[Marxism] Medical students flee Cuba in fear of new U.S. rules

Mike Friedman mikedf at mail.amnh.org
Mon Jul 5 08:09:57 MDT 2004


Medical students flee Cuba in fear of new U.S. rules


Tracey Eaton Dallas Morning News Jul. 5, 2004 12:00 AM



HAVANA - American medical students in Cuba have rushed back to the United 
States, missing their final exams, over fears that U.S. authorities will 
jail them, fine them thousands of dollars, or revoke their citizenship for 
studying medicine on the island.


Bush administration measures that took effect Wednesday severely restrict 
Americans' presence on the island.


The Office of Foreign Assets Control, an arm of the Treasury Department, 
issued a letter June 25 saying the students could stay until Aug. 1. But 
many students didn't get the word in time.


James Cason, the top U.S. diplomat in Cuba, said he was not aware that 
American students were cutting their education short.


"It wasn't our intention," he said. "We'll have to get word to them somehow."


Before the frenzied departures, there were nearly 80 American medical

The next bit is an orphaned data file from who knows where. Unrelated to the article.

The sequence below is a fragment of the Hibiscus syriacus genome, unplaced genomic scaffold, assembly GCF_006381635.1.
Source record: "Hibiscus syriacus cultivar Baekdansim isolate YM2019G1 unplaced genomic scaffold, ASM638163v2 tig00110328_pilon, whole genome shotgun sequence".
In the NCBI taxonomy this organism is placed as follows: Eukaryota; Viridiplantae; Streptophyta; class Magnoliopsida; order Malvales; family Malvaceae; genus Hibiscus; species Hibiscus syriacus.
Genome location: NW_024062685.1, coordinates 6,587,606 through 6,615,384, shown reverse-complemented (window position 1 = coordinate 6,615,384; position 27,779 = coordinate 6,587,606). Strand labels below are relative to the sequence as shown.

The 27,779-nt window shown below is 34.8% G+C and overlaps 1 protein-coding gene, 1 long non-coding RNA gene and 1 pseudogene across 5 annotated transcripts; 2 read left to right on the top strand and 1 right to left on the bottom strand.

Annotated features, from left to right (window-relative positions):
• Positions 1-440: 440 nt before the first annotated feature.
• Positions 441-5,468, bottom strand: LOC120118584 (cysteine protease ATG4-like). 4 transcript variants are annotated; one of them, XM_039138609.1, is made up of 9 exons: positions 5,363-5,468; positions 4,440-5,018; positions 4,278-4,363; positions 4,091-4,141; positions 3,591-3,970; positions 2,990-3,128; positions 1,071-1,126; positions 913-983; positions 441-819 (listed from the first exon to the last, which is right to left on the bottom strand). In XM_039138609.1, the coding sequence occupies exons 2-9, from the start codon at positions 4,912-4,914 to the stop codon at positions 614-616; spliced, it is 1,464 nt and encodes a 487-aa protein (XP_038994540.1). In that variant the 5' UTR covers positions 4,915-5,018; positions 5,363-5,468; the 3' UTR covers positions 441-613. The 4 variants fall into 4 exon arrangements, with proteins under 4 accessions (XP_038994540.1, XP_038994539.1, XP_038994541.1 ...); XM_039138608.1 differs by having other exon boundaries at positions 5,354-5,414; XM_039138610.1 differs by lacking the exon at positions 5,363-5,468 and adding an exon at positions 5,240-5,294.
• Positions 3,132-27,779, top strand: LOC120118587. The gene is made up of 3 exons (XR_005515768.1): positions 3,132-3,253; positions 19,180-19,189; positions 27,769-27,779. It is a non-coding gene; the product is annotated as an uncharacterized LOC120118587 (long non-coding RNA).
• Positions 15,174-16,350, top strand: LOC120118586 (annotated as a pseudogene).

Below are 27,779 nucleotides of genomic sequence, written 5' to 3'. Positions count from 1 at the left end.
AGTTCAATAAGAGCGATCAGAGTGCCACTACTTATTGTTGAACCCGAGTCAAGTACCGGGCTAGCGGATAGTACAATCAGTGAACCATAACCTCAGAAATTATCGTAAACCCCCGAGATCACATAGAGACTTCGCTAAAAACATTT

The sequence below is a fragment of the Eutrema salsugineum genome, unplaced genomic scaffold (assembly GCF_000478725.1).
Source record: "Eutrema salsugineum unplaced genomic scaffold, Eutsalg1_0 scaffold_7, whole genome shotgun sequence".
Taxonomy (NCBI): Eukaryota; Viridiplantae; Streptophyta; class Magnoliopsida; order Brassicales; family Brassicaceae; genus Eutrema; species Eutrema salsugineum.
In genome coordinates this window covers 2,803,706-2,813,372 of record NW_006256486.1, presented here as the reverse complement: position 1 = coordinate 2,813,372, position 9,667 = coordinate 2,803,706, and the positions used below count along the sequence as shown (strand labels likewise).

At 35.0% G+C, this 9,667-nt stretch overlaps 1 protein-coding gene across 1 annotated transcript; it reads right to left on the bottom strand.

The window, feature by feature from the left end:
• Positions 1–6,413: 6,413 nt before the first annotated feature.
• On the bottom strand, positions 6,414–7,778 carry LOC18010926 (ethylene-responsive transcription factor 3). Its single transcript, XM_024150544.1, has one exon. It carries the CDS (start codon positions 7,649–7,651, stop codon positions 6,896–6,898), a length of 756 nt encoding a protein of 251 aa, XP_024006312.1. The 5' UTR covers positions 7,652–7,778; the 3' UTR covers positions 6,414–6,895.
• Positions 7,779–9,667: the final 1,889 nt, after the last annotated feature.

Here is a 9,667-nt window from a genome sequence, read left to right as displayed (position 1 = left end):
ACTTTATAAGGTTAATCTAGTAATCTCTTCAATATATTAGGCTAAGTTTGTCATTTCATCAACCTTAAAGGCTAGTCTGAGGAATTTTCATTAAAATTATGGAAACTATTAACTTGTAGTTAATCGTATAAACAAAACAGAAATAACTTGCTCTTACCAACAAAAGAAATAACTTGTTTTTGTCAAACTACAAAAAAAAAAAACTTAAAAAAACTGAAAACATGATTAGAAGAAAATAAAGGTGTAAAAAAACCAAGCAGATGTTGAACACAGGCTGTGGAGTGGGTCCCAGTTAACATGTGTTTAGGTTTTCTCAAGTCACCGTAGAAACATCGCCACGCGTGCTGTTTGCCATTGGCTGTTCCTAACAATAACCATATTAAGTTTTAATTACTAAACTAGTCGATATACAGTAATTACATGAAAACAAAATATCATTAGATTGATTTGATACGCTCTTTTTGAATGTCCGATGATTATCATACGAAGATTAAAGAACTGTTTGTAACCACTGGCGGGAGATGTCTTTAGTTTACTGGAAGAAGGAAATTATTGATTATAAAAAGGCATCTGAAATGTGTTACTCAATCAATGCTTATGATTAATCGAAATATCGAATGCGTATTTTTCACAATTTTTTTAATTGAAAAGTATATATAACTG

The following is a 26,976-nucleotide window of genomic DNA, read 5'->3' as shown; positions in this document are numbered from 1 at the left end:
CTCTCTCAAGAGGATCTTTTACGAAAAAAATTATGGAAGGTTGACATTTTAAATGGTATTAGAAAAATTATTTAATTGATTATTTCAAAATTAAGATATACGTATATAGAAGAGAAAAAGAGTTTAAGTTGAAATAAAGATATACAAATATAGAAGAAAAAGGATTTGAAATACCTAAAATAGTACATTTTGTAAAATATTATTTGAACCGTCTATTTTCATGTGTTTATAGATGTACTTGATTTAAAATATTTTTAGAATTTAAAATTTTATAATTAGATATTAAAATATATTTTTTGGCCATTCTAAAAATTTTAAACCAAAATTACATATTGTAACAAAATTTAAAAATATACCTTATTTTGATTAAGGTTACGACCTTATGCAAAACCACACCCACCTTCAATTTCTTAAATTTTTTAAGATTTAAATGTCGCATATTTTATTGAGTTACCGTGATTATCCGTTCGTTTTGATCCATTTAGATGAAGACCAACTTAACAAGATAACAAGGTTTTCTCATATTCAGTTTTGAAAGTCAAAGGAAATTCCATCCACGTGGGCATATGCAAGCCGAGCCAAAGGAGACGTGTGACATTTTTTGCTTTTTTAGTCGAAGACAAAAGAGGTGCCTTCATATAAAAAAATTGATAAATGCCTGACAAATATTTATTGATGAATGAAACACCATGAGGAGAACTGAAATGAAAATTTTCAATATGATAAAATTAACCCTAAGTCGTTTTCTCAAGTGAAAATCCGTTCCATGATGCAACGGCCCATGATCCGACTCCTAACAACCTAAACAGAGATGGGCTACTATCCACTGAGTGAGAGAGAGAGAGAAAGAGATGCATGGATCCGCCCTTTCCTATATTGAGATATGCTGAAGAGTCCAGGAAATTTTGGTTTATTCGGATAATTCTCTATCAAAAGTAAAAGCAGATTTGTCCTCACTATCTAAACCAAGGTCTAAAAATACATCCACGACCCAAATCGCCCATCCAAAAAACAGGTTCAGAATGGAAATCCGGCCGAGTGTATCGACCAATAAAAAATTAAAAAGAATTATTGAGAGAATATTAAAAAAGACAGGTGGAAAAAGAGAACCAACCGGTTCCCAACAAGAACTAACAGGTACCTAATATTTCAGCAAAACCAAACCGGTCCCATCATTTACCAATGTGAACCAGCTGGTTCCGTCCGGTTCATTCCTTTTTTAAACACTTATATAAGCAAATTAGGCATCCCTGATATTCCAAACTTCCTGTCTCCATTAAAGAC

students in the country. Few remain, perhaps half a dozen, American 
students say.


Inspiration for the program goes back to 1999 when Rep. Benny Thompson, 
D-Miss., told Cuban President Fidel Castro that there were few doctors in 
his district in the Mississippi Delta.


In September 2000, Castro told a crowd at Riverside Church in New York City 
that he would give scholarships to underprivileged Americans who could not 
afford medical school.


The Cuban government would pay the costs of the six-year program, Castro 
said. The only catch: After the students graduated, they would have to 
practice medicine - at least for a time - in their own needy neighborhoods.


Hundreds of Americans applied for the program. At least a dozen of those 
who initially arrived dropped out because they could not stand the 
conditions at Havana's Latin America School for Medical Sciences.


Eight to 14 students are packed into each dorm room, sleeping in bunk beds. 
The food isn't always edible. There's no air-conditioning, and the toilets 
have no seats, students say.


One student, Naketa Thomas, 26, of New York, said she doesn't mind the 
conditions. She is grateful for the chance to get a medical degree and not 
pay the $100,000 to $200,000 it can cost at home.


"Now they're telling us to leave. What are we supposed to do?" she asked. 
"I think it's unfair. We're all here because we could not pay the tuition 
they charge in the United States."

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